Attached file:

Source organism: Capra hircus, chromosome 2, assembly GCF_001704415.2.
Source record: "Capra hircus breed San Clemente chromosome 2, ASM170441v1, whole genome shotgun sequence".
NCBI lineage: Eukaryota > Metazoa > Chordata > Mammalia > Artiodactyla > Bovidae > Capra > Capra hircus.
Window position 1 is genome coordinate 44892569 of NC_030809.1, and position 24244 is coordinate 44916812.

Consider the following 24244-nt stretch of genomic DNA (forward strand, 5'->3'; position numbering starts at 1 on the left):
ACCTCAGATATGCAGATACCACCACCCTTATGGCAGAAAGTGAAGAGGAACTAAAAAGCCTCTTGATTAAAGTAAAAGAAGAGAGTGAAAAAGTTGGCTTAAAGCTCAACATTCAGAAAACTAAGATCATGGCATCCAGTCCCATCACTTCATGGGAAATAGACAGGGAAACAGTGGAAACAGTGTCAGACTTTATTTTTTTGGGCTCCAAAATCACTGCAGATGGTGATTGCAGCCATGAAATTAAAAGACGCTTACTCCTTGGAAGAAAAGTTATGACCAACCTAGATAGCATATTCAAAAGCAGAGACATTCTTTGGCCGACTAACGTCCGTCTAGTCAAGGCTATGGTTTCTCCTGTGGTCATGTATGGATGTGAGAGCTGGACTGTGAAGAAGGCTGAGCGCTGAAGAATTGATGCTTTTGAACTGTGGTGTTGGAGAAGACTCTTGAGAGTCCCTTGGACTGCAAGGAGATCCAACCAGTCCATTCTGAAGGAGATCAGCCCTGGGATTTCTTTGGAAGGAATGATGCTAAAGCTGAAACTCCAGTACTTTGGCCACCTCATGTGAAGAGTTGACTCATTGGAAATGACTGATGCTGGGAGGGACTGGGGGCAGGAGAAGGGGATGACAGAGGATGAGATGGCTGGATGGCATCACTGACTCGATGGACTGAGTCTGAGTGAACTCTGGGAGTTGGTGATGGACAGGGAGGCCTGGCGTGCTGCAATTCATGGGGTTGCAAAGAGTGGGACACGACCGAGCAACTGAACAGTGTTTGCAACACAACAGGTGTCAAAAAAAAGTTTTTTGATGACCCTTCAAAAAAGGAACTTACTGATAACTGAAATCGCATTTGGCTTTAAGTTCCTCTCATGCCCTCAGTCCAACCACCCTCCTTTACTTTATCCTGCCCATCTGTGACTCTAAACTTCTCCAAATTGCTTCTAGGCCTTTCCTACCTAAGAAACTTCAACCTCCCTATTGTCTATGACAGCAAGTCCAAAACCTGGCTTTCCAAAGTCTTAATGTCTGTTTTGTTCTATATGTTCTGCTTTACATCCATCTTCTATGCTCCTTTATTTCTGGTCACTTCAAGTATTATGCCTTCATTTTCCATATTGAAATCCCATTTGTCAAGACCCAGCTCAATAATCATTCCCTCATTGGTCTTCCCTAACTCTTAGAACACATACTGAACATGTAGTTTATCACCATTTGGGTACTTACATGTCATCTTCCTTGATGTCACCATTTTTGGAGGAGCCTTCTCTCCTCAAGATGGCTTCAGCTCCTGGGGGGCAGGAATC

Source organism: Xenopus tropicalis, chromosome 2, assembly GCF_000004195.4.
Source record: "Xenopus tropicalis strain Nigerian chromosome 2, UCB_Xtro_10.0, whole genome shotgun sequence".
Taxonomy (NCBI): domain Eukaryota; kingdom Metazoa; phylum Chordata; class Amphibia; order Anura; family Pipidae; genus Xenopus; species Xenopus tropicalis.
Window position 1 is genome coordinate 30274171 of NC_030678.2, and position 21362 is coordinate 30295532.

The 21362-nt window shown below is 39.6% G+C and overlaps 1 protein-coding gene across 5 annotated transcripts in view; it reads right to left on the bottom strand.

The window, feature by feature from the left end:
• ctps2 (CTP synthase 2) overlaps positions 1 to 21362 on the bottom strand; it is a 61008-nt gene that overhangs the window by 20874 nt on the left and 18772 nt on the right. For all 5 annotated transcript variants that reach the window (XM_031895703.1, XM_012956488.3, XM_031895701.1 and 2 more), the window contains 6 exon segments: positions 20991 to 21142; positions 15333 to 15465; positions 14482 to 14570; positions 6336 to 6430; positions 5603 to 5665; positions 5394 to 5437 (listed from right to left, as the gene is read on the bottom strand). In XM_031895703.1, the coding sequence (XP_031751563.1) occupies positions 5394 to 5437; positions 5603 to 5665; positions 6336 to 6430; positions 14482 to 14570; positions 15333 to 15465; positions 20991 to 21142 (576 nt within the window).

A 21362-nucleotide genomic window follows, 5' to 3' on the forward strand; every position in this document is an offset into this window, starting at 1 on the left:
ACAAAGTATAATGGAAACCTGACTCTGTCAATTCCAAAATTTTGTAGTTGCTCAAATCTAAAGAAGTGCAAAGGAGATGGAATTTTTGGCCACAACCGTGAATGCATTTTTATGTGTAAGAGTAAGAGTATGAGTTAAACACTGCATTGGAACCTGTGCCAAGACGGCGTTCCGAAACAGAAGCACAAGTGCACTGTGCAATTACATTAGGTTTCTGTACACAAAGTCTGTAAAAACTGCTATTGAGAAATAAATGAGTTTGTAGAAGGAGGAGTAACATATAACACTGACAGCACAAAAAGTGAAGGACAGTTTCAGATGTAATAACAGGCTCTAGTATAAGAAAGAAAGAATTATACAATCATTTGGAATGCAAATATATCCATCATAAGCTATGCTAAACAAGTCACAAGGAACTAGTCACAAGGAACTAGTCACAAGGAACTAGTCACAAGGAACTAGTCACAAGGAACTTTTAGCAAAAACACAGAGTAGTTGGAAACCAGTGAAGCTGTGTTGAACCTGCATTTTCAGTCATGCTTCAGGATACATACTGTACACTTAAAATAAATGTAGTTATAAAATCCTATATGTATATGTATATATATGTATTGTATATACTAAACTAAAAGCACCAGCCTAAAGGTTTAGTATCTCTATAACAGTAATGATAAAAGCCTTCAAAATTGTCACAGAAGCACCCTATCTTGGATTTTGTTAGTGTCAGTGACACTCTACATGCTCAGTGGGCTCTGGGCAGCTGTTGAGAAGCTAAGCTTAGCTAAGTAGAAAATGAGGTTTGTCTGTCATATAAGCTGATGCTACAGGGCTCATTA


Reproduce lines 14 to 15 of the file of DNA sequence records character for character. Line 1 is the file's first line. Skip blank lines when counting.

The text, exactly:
A 21362-nucleotide genomic window follows, 5' to 3' on the forward strand; every position in this document is an offset into this window, starting at 1 on the left:
ACAAAGTATAATGGAAACCTGACTCTGTCAATTCCAAAATTTTGTAGTTGCTCAAATCTAAAGAAGTGCAAAGGAGATGGAATTTTTGGCCACAACCGTGAATGCATTTTTATGTGTAAGAGTAAGAGTATGAGTTAAACACTGCATTGGAACCTGTGCCAAGACGGCGTTCCGAAACAGAAGCACAAGTGCACTGTGCAATTACATTAGGTTTCTGTACACAAAGTCTGTAAAAACTGCTATTGAGAAATAAATGAGTTTGTAGAAGGAGGAGTAACATATAACACTGACAGCACAAAAAGTGAAGGACAGTTTCAGATGTAATAACAGGCTCTAGTATAAGAAAGAAAGAATTATACAATCATTTGGAATGCAAATATATCCATCATAAGCTATGCTAAACAAGTCACAAGGAACTAGTCACAAGGAACTAGTCACAAGGAACTAGTCACAAGGAACTAGTCACAAGGAACTTTTAGCAAAAACACAGAGTAGTTGGAAACCAGTGAAGCTGTGTTGAACCTGCATTTTCAGTCATGCTTCAGGATACATACTGTACACTTAAAATAAATGTAGTTATAAAATCCTATATGTATATGTATATATATGTATTGTATATACTAAACTAAAAGCACCAGCCTAAAGGTTTAGTATCTCTATAACAGTAATGATAAAAGCCTTCAAAATTGTCACAGAAGCACCCTATCTTGGATTTTGTTAGTGTCAGTGACACTCTACATGCTCAGTGGGCTCTGGGCAGCTGTTGAGAAGCTAAGCTTAGCTAAGTAGAAAATGAGGTTTGTCTGTCATATAAGCTGATGCTACAGGGCTCATTA